But here’s a finding that might surprise you: exercising beyond a moderate level does not improve immunity further. Quite the opposite, in fact. When athletes train at a higher intensity than normal for extended periods, they experience a significant increase in illnesses. The immune system is compromised and it's easier to get sick.

If you are a moderate exerciser, you may have noticed that you take fewer sick days than your coworkers. Or you might be the only one of your group of friends who doesn’t catch the cold going around. This isn’t just your imagination. Numerous studies have demonstrated that regular, moderate exercise improves how well your immune system works.

And here’s a fun fact: research from Carnegie Mellon University reported that people with good social bonds (close relationships with friends and family) are less susceptible than others to the common cold. So exercising with friends offers a double boost of health!

So build in some exercise to your routine every day. If you're thinking that you don't have time, remember that by taking a little time up front, you'll be avoiding days and days of illness down the road. If you think that you don't have time to exercise, the reality is that you can't afford not to. Here's a short 3 min video I did for TSN on how running helps keep you healthy. Check it out!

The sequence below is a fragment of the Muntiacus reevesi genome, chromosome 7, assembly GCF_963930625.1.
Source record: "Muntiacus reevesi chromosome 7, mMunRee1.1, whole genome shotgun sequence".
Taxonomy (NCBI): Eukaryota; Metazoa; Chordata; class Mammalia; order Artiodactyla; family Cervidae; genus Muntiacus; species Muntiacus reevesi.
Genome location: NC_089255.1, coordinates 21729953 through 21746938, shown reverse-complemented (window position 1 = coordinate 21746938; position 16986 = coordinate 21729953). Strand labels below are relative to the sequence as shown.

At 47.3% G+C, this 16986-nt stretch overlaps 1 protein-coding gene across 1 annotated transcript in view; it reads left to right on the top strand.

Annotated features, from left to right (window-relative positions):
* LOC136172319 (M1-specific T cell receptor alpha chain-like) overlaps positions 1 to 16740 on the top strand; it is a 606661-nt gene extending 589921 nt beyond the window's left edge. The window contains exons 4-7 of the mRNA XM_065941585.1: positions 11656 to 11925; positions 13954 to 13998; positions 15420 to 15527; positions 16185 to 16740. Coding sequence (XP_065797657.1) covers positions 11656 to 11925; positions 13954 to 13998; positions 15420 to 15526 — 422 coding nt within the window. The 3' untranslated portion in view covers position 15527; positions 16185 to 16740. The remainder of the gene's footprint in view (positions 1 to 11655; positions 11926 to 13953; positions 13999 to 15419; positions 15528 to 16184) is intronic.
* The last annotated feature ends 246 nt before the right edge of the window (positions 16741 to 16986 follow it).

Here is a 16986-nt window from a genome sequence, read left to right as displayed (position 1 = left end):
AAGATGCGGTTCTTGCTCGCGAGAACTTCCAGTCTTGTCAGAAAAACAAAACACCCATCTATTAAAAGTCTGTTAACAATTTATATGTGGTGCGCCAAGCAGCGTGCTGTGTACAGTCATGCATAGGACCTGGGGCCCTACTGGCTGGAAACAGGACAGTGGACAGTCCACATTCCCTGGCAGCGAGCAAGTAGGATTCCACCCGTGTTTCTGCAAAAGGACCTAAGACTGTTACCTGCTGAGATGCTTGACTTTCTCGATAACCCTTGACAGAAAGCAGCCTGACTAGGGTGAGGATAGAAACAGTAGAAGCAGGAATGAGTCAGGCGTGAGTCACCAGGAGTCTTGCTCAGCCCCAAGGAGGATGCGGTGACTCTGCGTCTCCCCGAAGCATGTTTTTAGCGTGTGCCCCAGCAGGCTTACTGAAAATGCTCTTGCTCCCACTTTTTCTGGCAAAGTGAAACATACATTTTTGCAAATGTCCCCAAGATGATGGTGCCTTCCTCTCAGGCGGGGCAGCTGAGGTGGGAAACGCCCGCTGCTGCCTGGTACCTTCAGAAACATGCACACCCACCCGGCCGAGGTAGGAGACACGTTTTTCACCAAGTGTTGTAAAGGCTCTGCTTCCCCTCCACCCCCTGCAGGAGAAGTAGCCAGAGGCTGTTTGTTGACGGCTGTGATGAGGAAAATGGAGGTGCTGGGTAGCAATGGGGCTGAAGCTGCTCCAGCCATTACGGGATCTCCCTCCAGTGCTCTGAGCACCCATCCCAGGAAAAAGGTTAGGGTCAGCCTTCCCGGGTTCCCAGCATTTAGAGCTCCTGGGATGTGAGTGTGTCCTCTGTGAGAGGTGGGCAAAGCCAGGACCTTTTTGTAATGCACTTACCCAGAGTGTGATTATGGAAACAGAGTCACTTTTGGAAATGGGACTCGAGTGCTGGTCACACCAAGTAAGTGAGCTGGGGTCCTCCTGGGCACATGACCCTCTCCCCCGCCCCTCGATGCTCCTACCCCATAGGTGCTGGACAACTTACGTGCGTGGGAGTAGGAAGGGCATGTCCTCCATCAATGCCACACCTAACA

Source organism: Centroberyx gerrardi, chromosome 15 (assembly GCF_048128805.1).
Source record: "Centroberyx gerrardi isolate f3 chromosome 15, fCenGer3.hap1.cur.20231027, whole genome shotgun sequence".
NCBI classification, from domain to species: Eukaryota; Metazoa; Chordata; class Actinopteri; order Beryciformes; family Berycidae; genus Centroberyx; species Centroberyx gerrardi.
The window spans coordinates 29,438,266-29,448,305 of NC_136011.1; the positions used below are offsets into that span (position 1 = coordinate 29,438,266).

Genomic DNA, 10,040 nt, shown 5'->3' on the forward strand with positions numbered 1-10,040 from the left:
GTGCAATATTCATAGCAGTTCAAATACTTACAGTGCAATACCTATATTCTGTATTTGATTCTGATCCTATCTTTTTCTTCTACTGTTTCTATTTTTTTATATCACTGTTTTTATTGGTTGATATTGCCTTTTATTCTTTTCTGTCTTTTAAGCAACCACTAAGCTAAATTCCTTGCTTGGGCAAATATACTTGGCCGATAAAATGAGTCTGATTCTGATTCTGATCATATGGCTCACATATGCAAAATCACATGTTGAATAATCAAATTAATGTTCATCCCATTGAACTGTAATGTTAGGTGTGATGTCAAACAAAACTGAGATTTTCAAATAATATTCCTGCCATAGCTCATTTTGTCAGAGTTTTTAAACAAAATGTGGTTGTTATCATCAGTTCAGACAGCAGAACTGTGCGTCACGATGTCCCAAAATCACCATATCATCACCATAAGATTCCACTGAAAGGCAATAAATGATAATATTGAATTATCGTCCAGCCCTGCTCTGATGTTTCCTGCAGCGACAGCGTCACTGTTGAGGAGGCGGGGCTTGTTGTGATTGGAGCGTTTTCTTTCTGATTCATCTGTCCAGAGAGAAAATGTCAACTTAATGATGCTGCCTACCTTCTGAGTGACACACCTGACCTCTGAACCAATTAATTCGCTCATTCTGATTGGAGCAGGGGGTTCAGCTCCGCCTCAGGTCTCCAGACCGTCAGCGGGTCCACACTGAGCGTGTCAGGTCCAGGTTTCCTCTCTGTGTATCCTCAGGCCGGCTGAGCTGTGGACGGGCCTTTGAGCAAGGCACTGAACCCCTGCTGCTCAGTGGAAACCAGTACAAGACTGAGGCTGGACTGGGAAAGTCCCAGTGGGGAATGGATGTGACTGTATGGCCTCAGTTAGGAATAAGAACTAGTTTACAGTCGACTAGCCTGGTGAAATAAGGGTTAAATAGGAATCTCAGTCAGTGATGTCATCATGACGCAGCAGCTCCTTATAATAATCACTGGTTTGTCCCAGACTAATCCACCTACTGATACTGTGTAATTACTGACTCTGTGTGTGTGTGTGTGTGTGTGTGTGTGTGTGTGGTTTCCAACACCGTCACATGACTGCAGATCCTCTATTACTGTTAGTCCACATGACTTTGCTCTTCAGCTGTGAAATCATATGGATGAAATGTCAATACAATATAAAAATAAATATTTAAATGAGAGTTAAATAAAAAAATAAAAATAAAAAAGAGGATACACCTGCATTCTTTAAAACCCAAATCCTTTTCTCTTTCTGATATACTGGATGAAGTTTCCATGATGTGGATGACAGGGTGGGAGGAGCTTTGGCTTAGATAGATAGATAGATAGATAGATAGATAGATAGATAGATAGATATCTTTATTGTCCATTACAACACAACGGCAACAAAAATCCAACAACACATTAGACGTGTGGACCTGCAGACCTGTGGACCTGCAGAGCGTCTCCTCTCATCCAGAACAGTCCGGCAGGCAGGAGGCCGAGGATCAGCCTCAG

Today's POWER-UP: Build exercise into your daily routine

1. Increase your activity levels to a moderate amount, aiming for about five or six hours each week. Any exercise counts - walk, lift, yoga, swim, etc...

2. Exercise with a friend of family member when you can to boost your immune system even more!

Dive Deeper: What's the best time of day to exercise?

If there is one question that I get more often than any other it’s what is the best time of day to train? The answer is that the best time of day to train, is the time of day when you can train consistently.

If that is first thing in the morning, then that’s great. If it's between shifts or during a layover, fantastic. if it's in the evening - as long as it's not too close to bed - brilliant.

If you work out first thing in the morning you are increasing your metabolism and that will help you all day long. Not to mention you are flooding your brain with all sorts of chemicals and hormones that will help you to think better.

Midday can also be terrific as it will give you a surge of energy that can help you avoid the afternoon blahs. My colleague Robin Sharma, author of The Monk Who Sold His Ferrari, calls this “the second wind workout”.

Afternoon and evening workouts take advantage of the natural increases in strength and endurance that happen with changes in our circadian rhythms and can help to break down all the stress hormones that you’ve built up during the day.

There are benefits to each time of day. So the message is to do what works best for you and what you can do consistently.